By Terry Real
I'm inviting you all to hold a moratorium on complaint. From today until January 2nd, I would like you to pause for a moment before complaining about anything you don't like, and give yourself the discipline of rephrasing what you have to say as a positive request.
I call this "moving from Past Negative to Future Positive" or from complaint to request.
For example, a statement like, "I really didn't like it when you....." will be transformed into, "It would be really important to me if you would..." In the same vein, try getting more of what you want in your relationships by positively reinforcing what's going right rather than focusing on what's going wrong.
Find The Courage to Have a Happy Holiday
During the holidays, we all face in a very acute way those things we place on the back-burner everyday -- the discrepancy between the relationships we actually have, and the ones we think we're suppose to be having.
I often tell my clients, "Everyday, try to wake up and have the courage to live the life you're in."
Most of us are busy trying to live the life that we think we're supposed to be in, and that is a source of disappointment, anger and blame. We all have in the back of our heads a bunch of images that pervade advertising, magazines and TV of perfect people with perfect smiles and perfect bodies and perfect children. What we really have is the pimply-faced preoccupied, flawed human beings that we're actually married to. The reality is that everybody wakes up in the morning with bad breath -- none of use lives in a holiday greeting card!
A lot of us struggle with the assumption that the family living to the left or right of us is having a much better time than we are. Guess what? The perfectly happy families you think you know are those you don't know very well.
This holiday season, I want people to relax and embrace the imperfect relationships they have and stop nagging each other. One of the worst things my field of psychotherapy ever did was to tell people to get everything off their chests -- and it's 100% nonsense!
Detour On the Way to Divorce
As often happens in my practice, a woman and man flew in from somewhere in the country to get Relational Life Therapy as a last ditch attempt to save their marriage. They made it clear to me that if this session didn't work, they were heading for lawyers.
They were in pretty bad shape, and they had been for years. One of the few things they agreed on, however, was that she is a great mom. One of the challenges in their family life is that they have a very disturbed son. He has been an extremely difficult child requiring special classes, special schools and lots of intervention.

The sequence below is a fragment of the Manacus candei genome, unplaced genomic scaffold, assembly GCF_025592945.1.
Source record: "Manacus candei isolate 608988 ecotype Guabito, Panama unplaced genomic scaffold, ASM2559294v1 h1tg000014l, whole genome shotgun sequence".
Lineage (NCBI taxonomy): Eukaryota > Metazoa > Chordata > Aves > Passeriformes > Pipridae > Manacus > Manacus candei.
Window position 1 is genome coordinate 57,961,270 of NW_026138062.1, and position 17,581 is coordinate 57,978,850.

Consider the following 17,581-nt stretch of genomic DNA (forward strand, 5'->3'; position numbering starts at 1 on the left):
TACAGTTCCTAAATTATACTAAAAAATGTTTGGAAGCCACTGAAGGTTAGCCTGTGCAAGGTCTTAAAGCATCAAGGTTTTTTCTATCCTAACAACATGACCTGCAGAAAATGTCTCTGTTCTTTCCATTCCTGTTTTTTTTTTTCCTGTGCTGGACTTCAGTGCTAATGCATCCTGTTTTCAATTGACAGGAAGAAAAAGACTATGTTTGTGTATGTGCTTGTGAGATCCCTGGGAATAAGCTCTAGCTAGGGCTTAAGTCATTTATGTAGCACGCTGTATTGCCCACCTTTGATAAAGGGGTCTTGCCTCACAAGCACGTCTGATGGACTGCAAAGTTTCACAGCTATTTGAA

I asked her how she had been able to be such a good mom. She said they experienced a dramatic turn around some time ago. Their kid is one for whom ordinary limits don't work. in situations like this, you literally have to incarcerate kids with such extreme problems. Finding themselves at their wits end, they sought help from a very well known expert in the Boston area who specialized in extremely troubled children.
She said, "The revelation he taught me was -- short of threat to life or limb -- to NOT set limits but do nothing but give positive reinforcement. It was the complete opposite of everything we were doing and against all of our instincts, but I gave it a try, and no matter how difficult he was -- short of a safety issue -- I would find something that he was doing right. It was like a miracle. Within a few months he was like a new person, and our lives were so much better."
I looked at her and gave her a big grin and said, "That sounds like a wonderful program. How about trying it on your husband?"
The Greatest Gift is a Bunch of Sweet Nothings
Give yourself and your family a holiday present -- a moratorium on criticism and complaint.
Institute the same program that I asked that dear woman in my office to use with her husband; the one that worked so beautifully with her son. Stop complaining about what isn't right and start accentuating the good things.
When you sneak a peak at your husband and think, "Hmm, nice butt," don't keep it to yourself. Tell him, "Honey, you have a nice butt." You will be amazed at how much mileage you get. And men, sneak up behind your wife and give her a peck o the cheek or nuzzle her neck for no reason... just because. Take one second and pause and tell your partner, "Hey, I really appreciate the time and energy that you're putting into getting all of the stuff together for our party."
Just the other day, I was sitting in my kitchen and looked a my wife and thought, wow, she is the center of this family. Instead of keeping it to myself I told her, "You really hold this whole family together, and we don't tell you enough how much we appreciate you. Thank you."
I'm not saying to make up stuff to say -- there's nothing worse than a hollow sentiment. Nor should you sweep something really important under the rug. I'm just inviting you to take a break from your issues and just try to enjoy the imperfect family that you have.